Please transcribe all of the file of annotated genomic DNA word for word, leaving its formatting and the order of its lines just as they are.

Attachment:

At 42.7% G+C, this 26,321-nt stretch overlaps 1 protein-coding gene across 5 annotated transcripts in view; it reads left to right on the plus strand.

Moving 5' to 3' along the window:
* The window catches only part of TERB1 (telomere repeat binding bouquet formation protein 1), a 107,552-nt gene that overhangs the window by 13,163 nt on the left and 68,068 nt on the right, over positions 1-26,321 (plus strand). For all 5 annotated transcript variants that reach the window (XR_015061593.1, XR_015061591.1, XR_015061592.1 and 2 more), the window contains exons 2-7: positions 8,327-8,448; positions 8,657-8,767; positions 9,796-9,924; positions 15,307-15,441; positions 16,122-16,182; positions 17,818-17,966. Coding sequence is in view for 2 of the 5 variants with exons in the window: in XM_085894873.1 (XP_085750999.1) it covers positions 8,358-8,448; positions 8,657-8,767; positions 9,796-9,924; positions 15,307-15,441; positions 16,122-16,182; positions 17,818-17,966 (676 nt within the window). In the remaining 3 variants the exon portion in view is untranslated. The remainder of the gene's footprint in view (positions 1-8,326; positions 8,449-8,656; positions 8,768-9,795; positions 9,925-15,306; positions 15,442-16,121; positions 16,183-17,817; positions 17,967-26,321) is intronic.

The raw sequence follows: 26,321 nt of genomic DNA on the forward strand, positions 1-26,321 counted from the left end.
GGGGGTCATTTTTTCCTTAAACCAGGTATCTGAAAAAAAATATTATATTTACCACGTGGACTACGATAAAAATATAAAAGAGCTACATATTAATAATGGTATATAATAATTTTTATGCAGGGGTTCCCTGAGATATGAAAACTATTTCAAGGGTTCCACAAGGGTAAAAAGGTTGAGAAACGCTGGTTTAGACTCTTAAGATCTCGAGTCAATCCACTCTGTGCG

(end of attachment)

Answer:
At 42.7% G+C, this 26,321-nt stretch overlaps 1 protein-coding gene across 5 annotated transcripts in view; it reads left to right on the plus strand.

Moving 5' to 3' along the window:
* The window catches only part of TERB1 (telomere repeat binding bouquet formation protein 1), a 107,552-nt gene that overhangs the window by 13,163 nt on the left and 68,068 nt on the right, over positions 1-26,321 (plus strand). For all 5 annotated transcript variants that reach the window (XR_015061593.1, XR_015061591.1, XR_015061592.1 and 2 more), the window contains exons 2-7: positions 8,327-8,448; positions 8,657-8,767; positions 9,796-9,924; positions 15,307-15,441; positions 16,122-16,182; positions 17,818-17,966. Coding sequence is in view for 2 of the 5 variants with exons in the window: in XM_085894873.1 (XP_085750999.1) it covers positions 8,358-8,448; positions 8,657-8,767; positions 9,796-9,924; positions 15,307-15,441; positions 16,122-16,182; positions 17,818-17,966 (676 nt within the window). In the remaining 3 variants the exon portion in view is untranslated. The remainder of the gene's footprint in view (positions 1-8,326; positions 8,449-8,656; positions 8,768-9,795; positions 9,925-15,306; positions 15,442-16,121; positions 16,183-17,817; positions 17,967-26,321) is intronic.

The raw sequence follows: 26,321 nt of genomic DNA on the forward strand, positions 1-26,321 counted from the left end.
GGGGGTCATTTTTTCCTTAAACCAGGTATCTGAAAAAAAATATTATATTTACCACGTGGACTACGATAAAAATATAAAAGAGCTACATATTAATAATGGTATATAATAATTTTTATGCAGGGGTTCCCTGAGATATGAAAACTATTTCAAGGGTTCCACAAGGGTAAAAAGGTTGAGAAACGCTGGTTTAGACTCTTAAGATCTCGAGTCAATCCACTCTGTGCG